How Should We Talk About COVID-19?

Uttara Bharath Kumar, senior technical advisor for social and behavior change at CCP, discusses the role of effective communication in stopping the spread of the novel coronavirus.
CCP's Uttara Bharath Kumar

During the COVID-19 pandemic, effective messaging and communication have been powerful resources to combat the virus. Effective communication encourages the positive behaviors essential to limiting spread of the virus, but many communication efforts have been marred by shifting guidelines and mixed messaging. To better understand the role of effective communication in stopping the spread of the novel coronavirus, we reached out to Uttara Bharath Kumar, senior technical advisor for social and behavior change at the Johns Hopkins Center for Communication Programs, home to the COVID-19 Communication Network.

What lessons can the general public learn about effective ways of talking about COVID-19?

Uttara: For anyone trying to communicate effectively, it’s important to communicate strategically. Being a strategic communicator means tailoring each message and its information to the needs of the people or audience hearing it. This means really taking the time to understand and empathize with your audience, even if you may not agree with them. Not everyone will need the same type of messaging around a subject, particularly one that has become as polarizing as the coronavirus. For example, the reasons someone might not have the knowledge to take preventative measures against the virus, compared to those who refuse to because they don’t believe the virus is a real threat, are different, so each would need to receive customized messages. This understanding of audience-specific, individual and social barriers is really important, and our work at CCP puts great emphasis on that. Generally, messaging around COVID-19 has tended towards one size fits all, across the board.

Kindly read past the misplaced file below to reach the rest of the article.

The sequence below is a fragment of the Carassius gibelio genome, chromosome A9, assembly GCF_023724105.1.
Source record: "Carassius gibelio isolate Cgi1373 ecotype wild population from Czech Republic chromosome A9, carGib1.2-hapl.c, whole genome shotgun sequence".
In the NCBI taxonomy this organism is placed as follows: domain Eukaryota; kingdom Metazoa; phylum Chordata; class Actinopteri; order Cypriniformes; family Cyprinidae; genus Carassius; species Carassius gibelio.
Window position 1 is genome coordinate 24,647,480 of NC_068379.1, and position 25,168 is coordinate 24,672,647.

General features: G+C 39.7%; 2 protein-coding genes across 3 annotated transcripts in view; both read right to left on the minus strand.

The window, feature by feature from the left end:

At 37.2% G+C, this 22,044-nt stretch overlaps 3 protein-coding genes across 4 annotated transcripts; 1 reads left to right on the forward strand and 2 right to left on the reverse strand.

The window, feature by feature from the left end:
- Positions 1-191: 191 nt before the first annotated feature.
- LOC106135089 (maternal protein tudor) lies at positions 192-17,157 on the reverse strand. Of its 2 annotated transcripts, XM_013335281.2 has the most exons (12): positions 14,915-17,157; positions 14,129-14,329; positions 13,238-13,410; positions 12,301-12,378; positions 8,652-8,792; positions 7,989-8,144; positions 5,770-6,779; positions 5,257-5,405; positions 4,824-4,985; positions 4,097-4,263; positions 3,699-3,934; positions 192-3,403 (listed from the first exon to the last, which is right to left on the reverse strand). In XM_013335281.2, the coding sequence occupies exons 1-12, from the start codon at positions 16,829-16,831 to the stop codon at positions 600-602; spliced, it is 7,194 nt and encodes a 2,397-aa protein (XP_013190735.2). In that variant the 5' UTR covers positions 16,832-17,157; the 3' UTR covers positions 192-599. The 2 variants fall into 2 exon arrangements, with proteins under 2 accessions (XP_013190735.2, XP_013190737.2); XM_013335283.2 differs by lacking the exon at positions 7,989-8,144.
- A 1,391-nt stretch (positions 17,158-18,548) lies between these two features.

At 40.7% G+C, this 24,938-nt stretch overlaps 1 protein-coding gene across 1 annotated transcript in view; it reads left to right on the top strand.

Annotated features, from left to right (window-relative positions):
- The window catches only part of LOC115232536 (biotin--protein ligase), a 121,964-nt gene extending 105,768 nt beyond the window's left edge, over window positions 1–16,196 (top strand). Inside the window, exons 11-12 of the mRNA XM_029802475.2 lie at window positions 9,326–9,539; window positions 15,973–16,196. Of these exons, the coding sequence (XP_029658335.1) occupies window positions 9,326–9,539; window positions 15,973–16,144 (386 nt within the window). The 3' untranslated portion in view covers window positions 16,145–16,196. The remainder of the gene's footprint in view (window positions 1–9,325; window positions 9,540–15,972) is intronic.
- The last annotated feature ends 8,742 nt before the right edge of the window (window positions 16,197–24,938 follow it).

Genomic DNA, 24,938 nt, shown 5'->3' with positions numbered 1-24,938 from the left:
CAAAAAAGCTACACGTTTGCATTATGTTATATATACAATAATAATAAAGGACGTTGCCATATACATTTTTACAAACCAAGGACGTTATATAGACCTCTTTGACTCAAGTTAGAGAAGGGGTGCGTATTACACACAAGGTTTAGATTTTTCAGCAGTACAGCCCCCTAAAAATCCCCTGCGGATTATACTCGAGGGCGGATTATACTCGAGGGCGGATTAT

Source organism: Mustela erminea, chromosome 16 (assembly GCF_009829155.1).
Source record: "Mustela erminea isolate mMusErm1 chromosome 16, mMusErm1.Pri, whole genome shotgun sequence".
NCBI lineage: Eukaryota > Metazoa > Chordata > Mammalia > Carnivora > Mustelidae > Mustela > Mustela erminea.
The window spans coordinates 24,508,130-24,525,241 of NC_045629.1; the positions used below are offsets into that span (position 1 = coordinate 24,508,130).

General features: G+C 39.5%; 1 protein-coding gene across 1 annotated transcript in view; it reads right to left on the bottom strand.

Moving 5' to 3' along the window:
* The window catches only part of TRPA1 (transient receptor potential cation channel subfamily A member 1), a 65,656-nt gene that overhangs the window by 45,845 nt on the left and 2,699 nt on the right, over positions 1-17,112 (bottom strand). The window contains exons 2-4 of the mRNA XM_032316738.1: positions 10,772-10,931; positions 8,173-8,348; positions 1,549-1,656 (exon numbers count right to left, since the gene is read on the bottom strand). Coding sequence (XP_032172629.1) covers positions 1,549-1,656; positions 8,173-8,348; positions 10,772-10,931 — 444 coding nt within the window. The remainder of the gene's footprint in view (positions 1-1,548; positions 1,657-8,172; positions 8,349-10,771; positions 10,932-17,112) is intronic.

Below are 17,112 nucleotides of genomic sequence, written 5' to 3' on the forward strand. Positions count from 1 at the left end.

The pandemic has also asked the population for a big change in behavior over a short timeline. It has caused people to change their way of life very quickly by broadly limiting economic and leisure activities. For other diseases, we’ve only tasked select groups with avoiding certain environmental risks or risky behaviors. Now we’re asking everyone to make those changes, and keeping the scale of that ask in mind is helpful in communicating it.

And, interestingly, our behavior is the most powerful treatment we have until there is a vaccine. If we had a high level of compliance with preventative measures, we could potentially turn the outbreak around. We see this clearly even within the United States: in the states with more masking and distancing and delayed re-openings to public places, the virus has been reduced in a much more effective way than in states with mixed messaging and shifting policies. That’s why communication is so important during this pandemic: until enough of our population has received a vaccine, our behavior has a bigger role to play than medical science.

How have uncertainties about COVID-19 impacted communication related to the pandemic?